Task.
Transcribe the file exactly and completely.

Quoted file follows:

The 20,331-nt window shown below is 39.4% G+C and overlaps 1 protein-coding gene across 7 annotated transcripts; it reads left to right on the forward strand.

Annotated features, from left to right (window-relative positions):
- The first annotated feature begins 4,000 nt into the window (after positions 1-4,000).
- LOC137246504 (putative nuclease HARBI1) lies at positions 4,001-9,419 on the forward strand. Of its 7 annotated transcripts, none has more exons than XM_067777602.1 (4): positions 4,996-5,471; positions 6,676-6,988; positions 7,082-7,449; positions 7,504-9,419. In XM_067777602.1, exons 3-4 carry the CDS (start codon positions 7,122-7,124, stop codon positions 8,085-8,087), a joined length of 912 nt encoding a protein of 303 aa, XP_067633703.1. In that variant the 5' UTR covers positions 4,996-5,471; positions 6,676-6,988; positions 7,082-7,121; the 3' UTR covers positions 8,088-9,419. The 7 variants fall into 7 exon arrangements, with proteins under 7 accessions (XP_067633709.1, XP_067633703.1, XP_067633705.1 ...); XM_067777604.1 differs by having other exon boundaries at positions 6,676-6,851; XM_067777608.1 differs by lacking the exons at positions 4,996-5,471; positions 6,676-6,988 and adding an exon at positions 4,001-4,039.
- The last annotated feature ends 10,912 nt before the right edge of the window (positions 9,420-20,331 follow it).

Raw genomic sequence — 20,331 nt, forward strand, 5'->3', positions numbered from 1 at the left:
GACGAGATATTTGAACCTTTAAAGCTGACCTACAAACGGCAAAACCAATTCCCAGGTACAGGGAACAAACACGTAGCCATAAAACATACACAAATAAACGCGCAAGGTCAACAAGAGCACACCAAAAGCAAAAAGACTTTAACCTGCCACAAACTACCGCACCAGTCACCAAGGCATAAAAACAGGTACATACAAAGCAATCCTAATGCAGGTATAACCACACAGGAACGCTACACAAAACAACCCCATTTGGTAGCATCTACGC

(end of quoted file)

The 20,331-nt window shown below is 39.4% G+C and overlaps 1 protein-coding gene across 7 annotated transcripts; it reads left to right on the forward strand.

Annotated features, from left to right (window-relative positions):
- The first annotated feature begins 4,000 nt into the window (after positions 1-4,000).
- LOC137246504 (putative nuclease HARBI1) lies at positions 4,001-9,419 on the forward strand. Of its 7 annotated transcripts, none has more exons than XM_067777602.1 (4): positions 4,996-5,471; positions 6,676-6,988; positions 7,082-7,449; positions 7,504-9,419. In XM_067777602.1, exons 3-4 carry the CDS (start codon positions 7,122-7,124, stop codon positions 8,085-8,087), a joined length of 912 nt encoding a protein of 303 aa, XP_067633703.1. In that variant the 5' UTR covers positions 4,996-5,471; positions 6,676-6,988; positions 7,082-7,121; the 3' UTR covers positions 8,088-9,419. The 7 variants fall into 7 exon arrangements, with proteins under 7 accessions (XP_067633709.1, XP_067633703.1, XP_067633705.1 ...); XM_067777604.1 differs by having other exon boundaries at positions 6,676-6,851; XM_067777608.1 differs by lacking the exons at positions 4,996-5,471; positions 6,676-6,988 and adding an exon at positions 4,001-4,039.
- The last annotated feature ends 10,912 nt before the right edge of the window (positions 9,420-20,331 follow it).

Raw genomic sequence — 20,331 nt, forward strand, 5'->3', positions numbered from 1 at the left:
GACGAGATATTTGAACCTTTAAAGCTGACCTACAAACGGCAAAACCAATTCCCAGGTACAGGGAACAAACACGTAGCCATAAAACATACACAAATAAACGCGCAAGGTCAACAAGAGCACACCAAAAGCAAAAAGACTTTAACCTGCCACAAACTACCGCACCAGTCACCAAGGCATAAAAACAGGTACATACAAAGCAATCCTAATGCAGGTATAACCACACAGGAACGCTACACAAAACAACCCCATTTGGTAGCATCTACGC